To elucidate the roles of mitochondrial SO in the regulation of NPC fate in vivo, we used a line of SOD2-deficient (SOD2−/−) mice that die within the first few weeks of birth at which time they exhibit severe anemia, weakness, motor dysfunction and degeneration of neurons and cardiac myocytes . At a midgestational stage of embryonic development (E14.5), the cerebral cortex of SOD−/− mice appeared smaller than WT control embryos. To determine the extent to which the cells in each layer in a radial unit of the developing cortex differed in SOD−/− and WT embryos, we examined the frontal cortex in coronal sections immunostained with Tuj1 (a marker of differentiated neurons) and Ki67 (a marker of proliferative cells which are exclusively NPCs at this specific developmental stage) [37, 38]. In both WT and SOD2−/− embryos, Ki67+ and Tuj1+ cells demark a clear germinal zone (proliferative zone) and zones of differentiated neurons (intermediate and cortical plate zones), respectively (Fig. 5A). The thickness of the developing cerebral cortex was reduced in SOD2−/− mice. The thickness of proliferative zone (NPC zone) was significantly reduced by 15%, and the overall thickness of the differentiated layer of neurons (intermediate zone (IZ) and cortical plate (CP)) was reduced by 22%, in the SOD2−/− mice compared to WT littermate embryos (Fig. 5A–5C). The thinning of the germinal zone was due to decreased NPC proliferation rather than increased cell death because Terminal deoxynucleotidyl transferase dUTP nick end labeling (TUNEL)-positive (apoptotic) cells were rare in brain sections from both WT and SOD2−/− mice (data not shown). The significant reduction of differentiated neurons in the developing cortex of SOD2-deficient mice may therefore result from reduced NPC proliferation, a possibility consistent with our evidence that mitochondrial SO negatively regulates the proliferation of cultured NPCs.
To determine whether the proliferation of NPCs is altered in SOD2−/− mice, we pulse-labeled developing embryos with the DNA precursor BrdU by administering BrdU to pregnant dams carrying E14.5 embryos. One hour after the BrdU pulse, the embryos were removed and brain sections were prepared and immunostained with a BrdU antibody (Fig. 5D). During early brain development, NPCs in the germinal zone exhibit interkinetic nuclear migration with S-phase at the pial side and mitosis at the ventricular surface (surface dividing) . We found that interkinetic nuclear migration occurred in both SOD2−/− and WT mice. BrdU+ cells were present in the zone at the pial side, corresponding to S-phase cells, whereas few BrdU+ cells were present on the ventricular surface which is expected with a 1 hour BrdU pulse-label. BrdU+ cells were quantified in a 200-μm-wide slab oriented perpendicular to the developing cortical wall at the level of frontal cortex (Fig. 5A, 5D). There are approximately 34.5% fewer BrdU+ cells at E14.5 in the proliferative zone of SOD2−/− mice compared to WT mice (Fig. 5E). These data indicate that the proliferation of NPCs in the germinal zone is significantly reduced, resulting in cortical dysgenesis.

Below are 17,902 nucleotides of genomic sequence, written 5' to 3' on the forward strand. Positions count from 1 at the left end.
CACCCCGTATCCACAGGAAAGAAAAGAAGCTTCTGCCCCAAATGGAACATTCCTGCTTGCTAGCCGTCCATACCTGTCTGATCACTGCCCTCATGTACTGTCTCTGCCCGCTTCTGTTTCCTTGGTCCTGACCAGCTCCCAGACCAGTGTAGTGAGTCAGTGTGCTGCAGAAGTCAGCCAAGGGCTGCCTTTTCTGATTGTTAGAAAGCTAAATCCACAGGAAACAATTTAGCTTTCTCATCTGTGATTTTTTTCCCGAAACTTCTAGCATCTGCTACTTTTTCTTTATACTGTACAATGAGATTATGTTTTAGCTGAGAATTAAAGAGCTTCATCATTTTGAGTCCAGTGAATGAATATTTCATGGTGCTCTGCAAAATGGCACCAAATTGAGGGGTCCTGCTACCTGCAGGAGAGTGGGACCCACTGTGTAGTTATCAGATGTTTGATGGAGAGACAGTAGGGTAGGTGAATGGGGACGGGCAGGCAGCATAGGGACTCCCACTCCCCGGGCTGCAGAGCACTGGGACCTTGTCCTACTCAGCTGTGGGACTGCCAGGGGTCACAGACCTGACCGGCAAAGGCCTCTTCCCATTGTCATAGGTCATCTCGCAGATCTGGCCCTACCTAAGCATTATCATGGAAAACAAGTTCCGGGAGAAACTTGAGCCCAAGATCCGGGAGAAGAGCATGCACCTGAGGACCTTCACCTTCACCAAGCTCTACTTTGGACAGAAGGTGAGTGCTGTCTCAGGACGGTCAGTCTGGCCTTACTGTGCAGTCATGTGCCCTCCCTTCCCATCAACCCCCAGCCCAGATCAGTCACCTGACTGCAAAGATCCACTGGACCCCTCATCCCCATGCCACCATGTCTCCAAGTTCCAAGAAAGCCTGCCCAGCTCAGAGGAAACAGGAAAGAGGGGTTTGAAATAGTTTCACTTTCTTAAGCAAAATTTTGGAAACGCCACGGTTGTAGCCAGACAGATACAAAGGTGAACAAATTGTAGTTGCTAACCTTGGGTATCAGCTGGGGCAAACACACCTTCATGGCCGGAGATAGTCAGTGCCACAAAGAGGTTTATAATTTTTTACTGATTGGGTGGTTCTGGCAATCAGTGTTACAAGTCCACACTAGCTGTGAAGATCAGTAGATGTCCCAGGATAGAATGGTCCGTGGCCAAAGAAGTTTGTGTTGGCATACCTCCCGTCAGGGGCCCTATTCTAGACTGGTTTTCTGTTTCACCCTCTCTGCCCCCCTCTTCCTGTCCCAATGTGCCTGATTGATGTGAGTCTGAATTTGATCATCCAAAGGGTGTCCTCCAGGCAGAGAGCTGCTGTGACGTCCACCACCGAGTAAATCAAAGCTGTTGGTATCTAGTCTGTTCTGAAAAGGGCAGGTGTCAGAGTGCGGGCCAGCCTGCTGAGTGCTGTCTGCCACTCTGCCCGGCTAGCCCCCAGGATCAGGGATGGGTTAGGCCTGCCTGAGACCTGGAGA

Mitochondrial SO Production Underlies the Reduced Proliferation of NPC in SOD2-Deficient Mice
When NS cultures derived from the E14.5 telencephalon of SOD2−/− mice were compared with those from WT mice, we found that NPC self-renewal ability in vitro is also impaired in embryonic NPCs, which is consistent with above in vivo data. NPCs from SOD2−/− mice formed significantly fewer and smaller NS (Fig. 6A, 6B), and significantly less NPCs incorporated BrdU in cultures from SOD2−/− mice compared to NPCs from WT mice (Fig. 6A, 6B).
To test whether mitochondrial SO production is dysregulated in SOD2−/− mice, we imaged SO flash occurrence by stably expressing the mitochondrial SO sensor mt-cpYFP in cultured NPCs. NPCs from SOD2−/− mice exhibited a flash frequency 81% greater than that from WT littermates (Fig. 6C), demonstrating that SOD2 deficiency increases spontaneous bursts of SO production. In parallel NPC cultures, we measured global ROS levels by quantifying the DCF fluorescence intensity. The basal global ROS level in WT NPCs was low, and SOD2-deficient NPCs exhibited a significant elevation of basal ROS (Fig. 6D).